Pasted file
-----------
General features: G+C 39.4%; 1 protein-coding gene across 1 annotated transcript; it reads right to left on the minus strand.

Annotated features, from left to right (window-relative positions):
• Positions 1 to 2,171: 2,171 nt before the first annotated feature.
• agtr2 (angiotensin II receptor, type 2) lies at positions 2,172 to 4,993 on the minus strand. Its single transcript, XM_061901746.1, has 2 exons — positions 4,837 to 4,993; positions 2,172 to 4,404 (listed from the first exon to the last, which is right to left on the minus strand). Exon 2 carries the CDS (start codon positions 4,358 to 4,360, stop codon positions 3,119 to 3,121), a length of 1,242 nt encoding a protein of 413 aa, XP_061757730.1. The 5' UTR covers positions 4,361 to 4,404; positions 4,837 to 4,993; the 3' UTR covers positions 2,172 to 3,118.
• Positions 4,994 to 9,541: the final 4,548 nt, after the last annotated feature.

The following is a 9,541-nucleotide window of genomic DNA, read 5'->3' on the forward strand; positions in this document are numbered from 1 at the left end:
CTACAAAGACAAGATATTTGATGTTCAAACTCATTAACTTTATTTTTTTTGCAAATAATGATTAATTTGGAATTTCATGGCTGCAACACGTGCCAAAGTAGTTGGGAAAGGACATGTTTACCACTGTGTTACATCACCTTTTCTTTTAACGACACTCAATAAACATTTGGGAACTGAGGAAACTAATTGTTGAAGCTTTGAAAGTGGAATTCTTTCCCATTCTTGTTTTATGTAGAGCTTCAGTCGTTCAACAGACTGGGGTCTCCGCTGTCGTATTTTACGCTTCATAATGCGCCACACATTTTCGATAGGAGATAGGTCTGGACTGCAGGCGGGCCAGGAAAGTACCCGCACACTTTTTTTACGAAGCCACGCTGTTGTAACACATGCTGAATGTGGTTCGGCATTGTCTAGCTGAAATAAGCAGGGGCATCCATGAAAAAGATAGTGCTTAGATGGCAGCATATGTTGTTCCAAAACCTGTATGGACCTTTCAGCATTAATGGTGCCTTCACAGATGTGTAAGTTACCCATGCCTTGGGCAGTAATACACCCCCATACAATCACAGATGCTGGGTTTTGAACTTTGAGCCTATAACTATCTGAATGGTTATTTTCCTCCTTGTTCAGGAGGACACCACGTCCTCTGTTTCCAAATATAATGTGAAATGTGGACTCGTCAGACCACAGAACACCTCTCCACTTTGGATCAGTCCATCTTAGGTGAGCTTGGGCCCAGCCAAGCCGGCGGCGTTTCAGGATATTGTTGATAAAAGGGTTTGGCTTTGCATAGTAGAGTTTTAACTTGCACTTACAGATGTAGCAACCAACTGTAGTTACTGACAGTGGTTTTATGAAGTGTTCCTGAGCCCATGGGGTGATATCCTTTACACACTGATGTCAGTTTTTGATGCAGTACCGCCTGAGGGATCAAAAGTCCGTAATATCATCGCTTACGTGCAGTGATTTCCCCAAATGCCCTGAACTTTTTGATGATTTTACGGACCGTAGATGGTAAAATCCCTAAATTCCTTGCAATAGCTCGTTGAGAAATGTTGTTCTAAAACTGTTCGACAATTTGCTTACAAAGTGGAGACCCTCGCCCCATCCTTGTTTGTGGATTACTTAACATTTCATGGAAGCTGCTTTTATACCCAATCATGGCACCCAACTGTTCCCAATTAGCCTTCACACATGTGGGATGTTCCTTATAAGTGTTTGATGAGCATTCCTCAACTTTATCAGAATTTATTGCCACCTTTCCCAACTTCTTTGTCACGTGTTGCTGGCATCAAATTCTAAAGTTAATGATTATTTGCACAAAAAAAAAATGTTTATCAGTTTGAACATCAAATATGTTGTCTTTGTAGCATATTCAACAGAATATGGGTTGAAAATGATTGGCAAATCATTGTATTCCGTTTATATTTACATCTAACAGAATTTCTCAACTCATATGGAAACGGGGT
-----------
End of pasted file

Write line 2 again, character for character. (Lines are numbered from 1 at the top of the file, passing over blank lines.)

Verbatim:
Annotated features, from left to right (window-relative positions):